In the early 1980's Komar of Russia used the principle of holography to present 3-D pictures without glasses. Komar provided a special reflective holographic screen that worked like a multiple ellipsoid. The projector was at the common focus of the ellipsoids and there were as many ellipsoids as observers. Each ellipsoid had a second focus at the observer's eyes. It is reported that four exit pupils with a 3×4 foot monochrome picture was demonstrated. The exit pupils at each seat were about 10 inches wide and resembled invisible “port holds” through which an observer viewed the scene-image with camera/scene proximity. Seats had to be specially located.
MIT's Media Lab-Holographic Video
A holographic moving picture was presented by MIT's Media lab in 1990, containing a simple wire frame graphic image a few inches high and requiring the bandwidth equivalent of 160 television channels. The demonstration image had a low resolution of 64 lines and refreshed at 40 Hz providing a limited 15 degree view angle. The system only provided horizontal parallax which was done to limit the bandwidth. If a full color TV image (running at standard TV rates and having 24 bits/pixel) was shown on their system, the bit rate would be 36 trillion bits per second. In their system, light passes through a tellurium dioxide crystal (which must be the full size of a viewing screen in a practical system and was only a few inches in size at that time) where a varying voltage was translated into a varying phase of light beam to produce a hologram in motion.
3-D Systems Without Glasses During the Decade—1990 to 2000
Dimension Technologies built a transmissive high resolution display with a rear thin vertical light source to direct left and right eye information to a few people.
Infinity Multi Media built a high speed CRT with liquid crystal shutter and projection lens using a Fresnel lens to create several viewing zones. The system had a narrow view field. It was an electronic version of the mechanical Stereoptiplexer.
NYU used a retro reflective camera-based eye tracking system to scan the view area for left and right eyes and to direct, via a computer control, appropriate images to the eyes (presently for a single viewer but may be expanded).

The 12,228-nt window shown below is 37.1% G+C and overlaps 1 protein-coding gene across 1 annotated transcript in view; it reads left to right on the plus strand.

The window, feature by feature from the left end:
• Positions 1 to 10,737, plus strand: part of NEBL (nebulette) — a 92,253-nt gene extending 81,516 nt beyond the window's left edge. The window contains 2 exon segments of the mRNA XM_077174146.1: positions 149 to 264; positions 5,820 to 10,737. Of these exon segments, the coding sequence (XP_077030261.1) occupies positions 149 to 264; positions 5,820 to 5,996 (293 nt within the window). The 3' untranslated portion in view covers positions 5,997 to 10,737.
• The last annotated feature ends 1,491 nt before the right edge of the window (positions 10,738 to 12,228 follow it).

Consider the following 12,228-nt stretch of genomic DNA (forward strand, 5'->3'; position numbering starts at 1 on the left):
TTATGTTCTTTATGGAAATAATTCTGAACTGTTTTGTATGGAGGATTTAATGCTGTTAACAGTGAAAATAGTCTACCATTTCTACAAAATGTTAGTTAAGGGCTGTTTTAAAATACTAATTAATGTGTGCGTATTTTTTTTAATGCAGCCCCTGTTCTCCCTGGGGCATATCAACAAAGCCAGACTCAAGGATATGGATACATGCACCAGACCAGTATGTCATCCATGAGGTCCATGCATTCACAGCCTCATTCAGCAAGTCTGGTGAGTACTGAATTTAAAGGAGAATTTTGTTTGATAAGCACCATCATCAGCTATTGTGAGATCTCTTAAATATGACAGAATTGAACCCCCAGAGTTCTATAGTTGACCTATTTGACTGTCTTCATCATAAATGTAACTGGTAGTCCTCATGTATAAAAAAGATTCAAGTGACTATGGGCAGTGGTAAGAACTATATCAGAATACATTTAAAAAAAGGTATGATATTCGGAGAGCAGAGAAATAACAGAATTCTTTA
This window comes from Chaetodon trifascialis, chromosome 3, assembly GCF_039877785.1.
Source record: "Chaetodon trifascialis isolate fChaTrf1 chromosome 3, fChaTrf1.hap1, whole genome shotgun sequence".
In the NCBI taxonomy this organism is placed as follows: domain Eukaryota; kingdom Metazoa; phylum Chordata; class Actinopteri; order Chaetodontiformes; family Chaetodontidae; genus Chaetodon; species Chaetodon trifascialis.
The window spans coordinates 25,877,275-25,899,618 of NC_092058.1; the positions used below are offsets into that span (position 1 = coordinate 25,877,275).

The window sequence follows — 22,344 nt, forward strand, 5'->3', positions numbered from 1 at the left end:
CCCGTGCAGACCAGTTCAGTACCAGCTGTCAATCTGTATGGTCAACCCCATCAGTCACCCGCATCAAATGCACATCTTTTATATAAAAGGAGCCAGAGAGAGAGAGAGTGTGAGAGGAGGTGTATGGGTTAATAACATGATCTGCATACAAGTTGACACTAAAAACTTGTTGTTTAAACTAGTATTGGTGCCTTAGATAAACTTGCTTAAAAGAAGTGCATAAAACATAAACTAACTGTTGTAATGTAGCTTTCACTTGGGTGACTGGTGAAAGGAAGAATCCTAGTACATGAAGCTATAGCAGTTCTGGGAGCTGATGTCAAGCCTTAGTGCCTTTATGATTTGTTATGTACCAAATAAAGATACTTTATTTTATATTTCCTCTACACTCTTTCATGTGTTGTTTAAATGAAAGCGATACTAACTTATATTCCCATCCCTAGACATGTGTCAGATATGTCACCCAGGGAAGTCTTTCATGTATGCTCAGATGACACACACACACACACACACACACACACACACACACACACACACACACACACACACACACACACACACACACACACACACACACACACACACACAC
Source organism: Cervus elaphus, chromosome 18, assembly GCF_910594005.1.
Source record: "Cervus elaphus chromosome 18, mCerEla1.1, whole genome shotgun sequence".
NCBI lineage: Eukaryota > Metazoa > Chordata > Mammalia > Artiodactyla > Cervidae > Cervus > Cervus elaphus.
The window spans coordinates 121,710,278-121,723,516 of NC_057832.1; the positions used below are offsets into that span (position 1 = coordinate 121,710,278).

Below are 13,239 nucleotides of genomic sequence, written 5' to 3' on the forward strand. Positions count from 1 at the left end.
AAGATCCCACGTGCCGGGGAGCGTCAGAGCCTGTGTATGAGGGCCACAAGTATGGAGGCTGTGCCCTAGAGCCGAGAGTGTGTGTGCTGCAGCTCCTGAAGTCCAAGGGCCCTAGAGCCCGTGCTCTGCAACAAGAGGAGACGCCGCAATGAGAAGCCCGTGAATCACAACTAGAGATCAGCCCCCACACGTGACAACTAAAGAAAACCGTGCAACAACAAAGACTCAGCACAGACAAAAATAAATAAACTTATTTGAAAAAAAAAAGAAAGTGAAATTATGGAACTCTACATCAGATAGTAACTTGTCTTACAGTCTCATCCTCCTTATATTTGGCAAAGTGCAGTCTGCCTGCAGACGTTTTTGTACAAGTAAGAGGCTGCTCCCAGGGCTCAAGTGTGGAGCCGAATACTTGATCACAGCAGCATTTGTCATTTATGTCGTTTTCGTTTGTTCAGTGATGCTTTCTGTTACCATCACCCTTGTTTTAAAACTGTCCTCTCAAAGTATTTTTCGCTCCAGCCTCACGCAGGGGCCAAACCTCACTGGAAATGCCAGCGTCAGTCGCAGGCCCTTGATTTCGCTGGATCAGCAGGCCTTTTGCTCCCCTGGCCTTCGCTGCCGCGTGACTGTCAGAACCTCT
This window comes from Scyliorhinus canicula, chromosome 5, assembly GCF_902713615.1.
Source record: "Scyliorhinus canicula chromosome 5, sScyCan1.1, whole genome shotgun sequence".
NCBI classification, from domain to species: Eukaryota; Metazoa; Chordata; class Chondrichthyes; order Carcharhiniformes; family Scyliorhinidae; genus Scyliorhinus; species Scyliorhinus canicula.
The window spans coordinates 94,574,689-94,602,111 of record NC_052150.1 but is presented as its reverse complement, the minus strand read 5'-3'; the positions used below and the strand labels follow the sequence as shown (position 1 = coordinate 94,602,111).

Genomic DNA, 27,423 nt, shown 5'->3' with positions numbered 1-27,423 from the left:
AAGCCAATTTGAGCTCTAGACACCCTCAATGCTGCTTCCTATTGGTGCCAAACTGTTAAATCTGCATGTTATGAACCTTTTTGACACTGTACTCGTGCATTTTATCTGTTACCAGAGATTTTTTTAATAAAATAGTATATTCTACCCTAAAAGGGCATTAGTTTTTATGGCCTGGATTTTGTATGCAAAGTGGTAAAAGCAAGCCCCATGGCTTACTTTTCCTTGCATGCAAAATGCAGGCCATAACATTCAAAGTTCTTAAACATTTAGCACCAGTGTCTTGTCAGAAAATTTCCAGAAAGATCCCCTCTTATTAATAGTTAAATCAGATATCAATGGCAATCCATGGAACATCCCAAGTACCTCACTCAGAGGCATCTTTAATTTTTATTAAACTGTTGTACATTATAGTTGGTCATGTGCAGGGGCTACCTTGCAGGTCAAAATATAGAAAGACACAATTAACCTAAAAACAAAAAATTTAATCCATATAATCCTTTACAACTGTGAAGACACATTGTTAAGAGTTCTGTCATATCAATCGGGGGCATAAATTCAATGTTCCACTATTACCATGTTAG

DDD (Dynamic Digital Depth) can use multiple cameras or a single camera and synthesize data for the other eye via computer coded information or can scan a scene with a LASER range finder and apply to the final picture. 3-D results are good but from zoned areas of view only. They are reporting that 3-D without glasses can be geneated from any DVD movie. In this technology, the audience size is relatively small (i.e., it will not work for theater applications).
General Comments on the Above 3-D Systems Relative to Our Invention
All 3-D systems without glasses to date, suffer from various problems: minimum depth of field; constrained eye regions within the view area; flicker; high bandwidth; small image size; low brightness; poor resolution; tight equipment alignment tolerances; not compatible with standard motion picture software, video or standard TV; and difficult to scale up to theater size.
Our 3-D without glasses invention will provide: high brightness; high resolution; a deep depth of field without flicker; 3-D images to all members of a large audience (probably up to 500 people) without any special zoned areas of view. Also, not like the barrier systems, the head can be held in any position, even upside down and still perceive the 3-D effect as in nature. Our invention is directly compatible with existing movie software. The only limitation of our invention is in the need for relative horizontal motion between the camera and scene in any direction. The system will be described in detail in the Specification.
Our new invention has some of the elements of aircraft flight simulators for collimating the image appearing on a screen in the concaved mirror's focal sphere. Such a system is practiced by SEOS Displays Limited in the United Kingdom and other places around the world.
In aircraft flight simulators, the optics demand that the observers sit very near the center of curvature. The mirror size for the aircraft flight simulator is relatively small and is constructed of either a reflective foil in a controlled vacuum box or is assembled from a few concaved glass mirrors each about 8 feet high. Aircraft flight simulators must merely place a computer graphics picture in the view field (about 225 degrees wide by 40 degrees high). Because of this optical configuration, only a few viewers (a pilot and copilot) can see an image without distortion.
By contrast, our new invention expands the collimation to hundreds of observers who sit nearer to the mirror. To achieve this, the view angle is considerably reduced to approximately 30 degrees by 17 degrees and the mirror size for a 200 seat theater (the test theater size for our first system) is about 52 feet wide by 26 feet high and is constructed by piecing together many smaller mirror tiles. Because of the narrower angles, we can use a “flat” screen (either rear or front projected). In addition, our invention details a means to attach molded mirror tiles (without perceptible border lines) very accurately to a geodesic structure so that any number of mirror tiles can be small enough to be conveniently handled and placed into the large concaved mirror as a matrix of mirror tiles to make a concaved mirror of almost any size.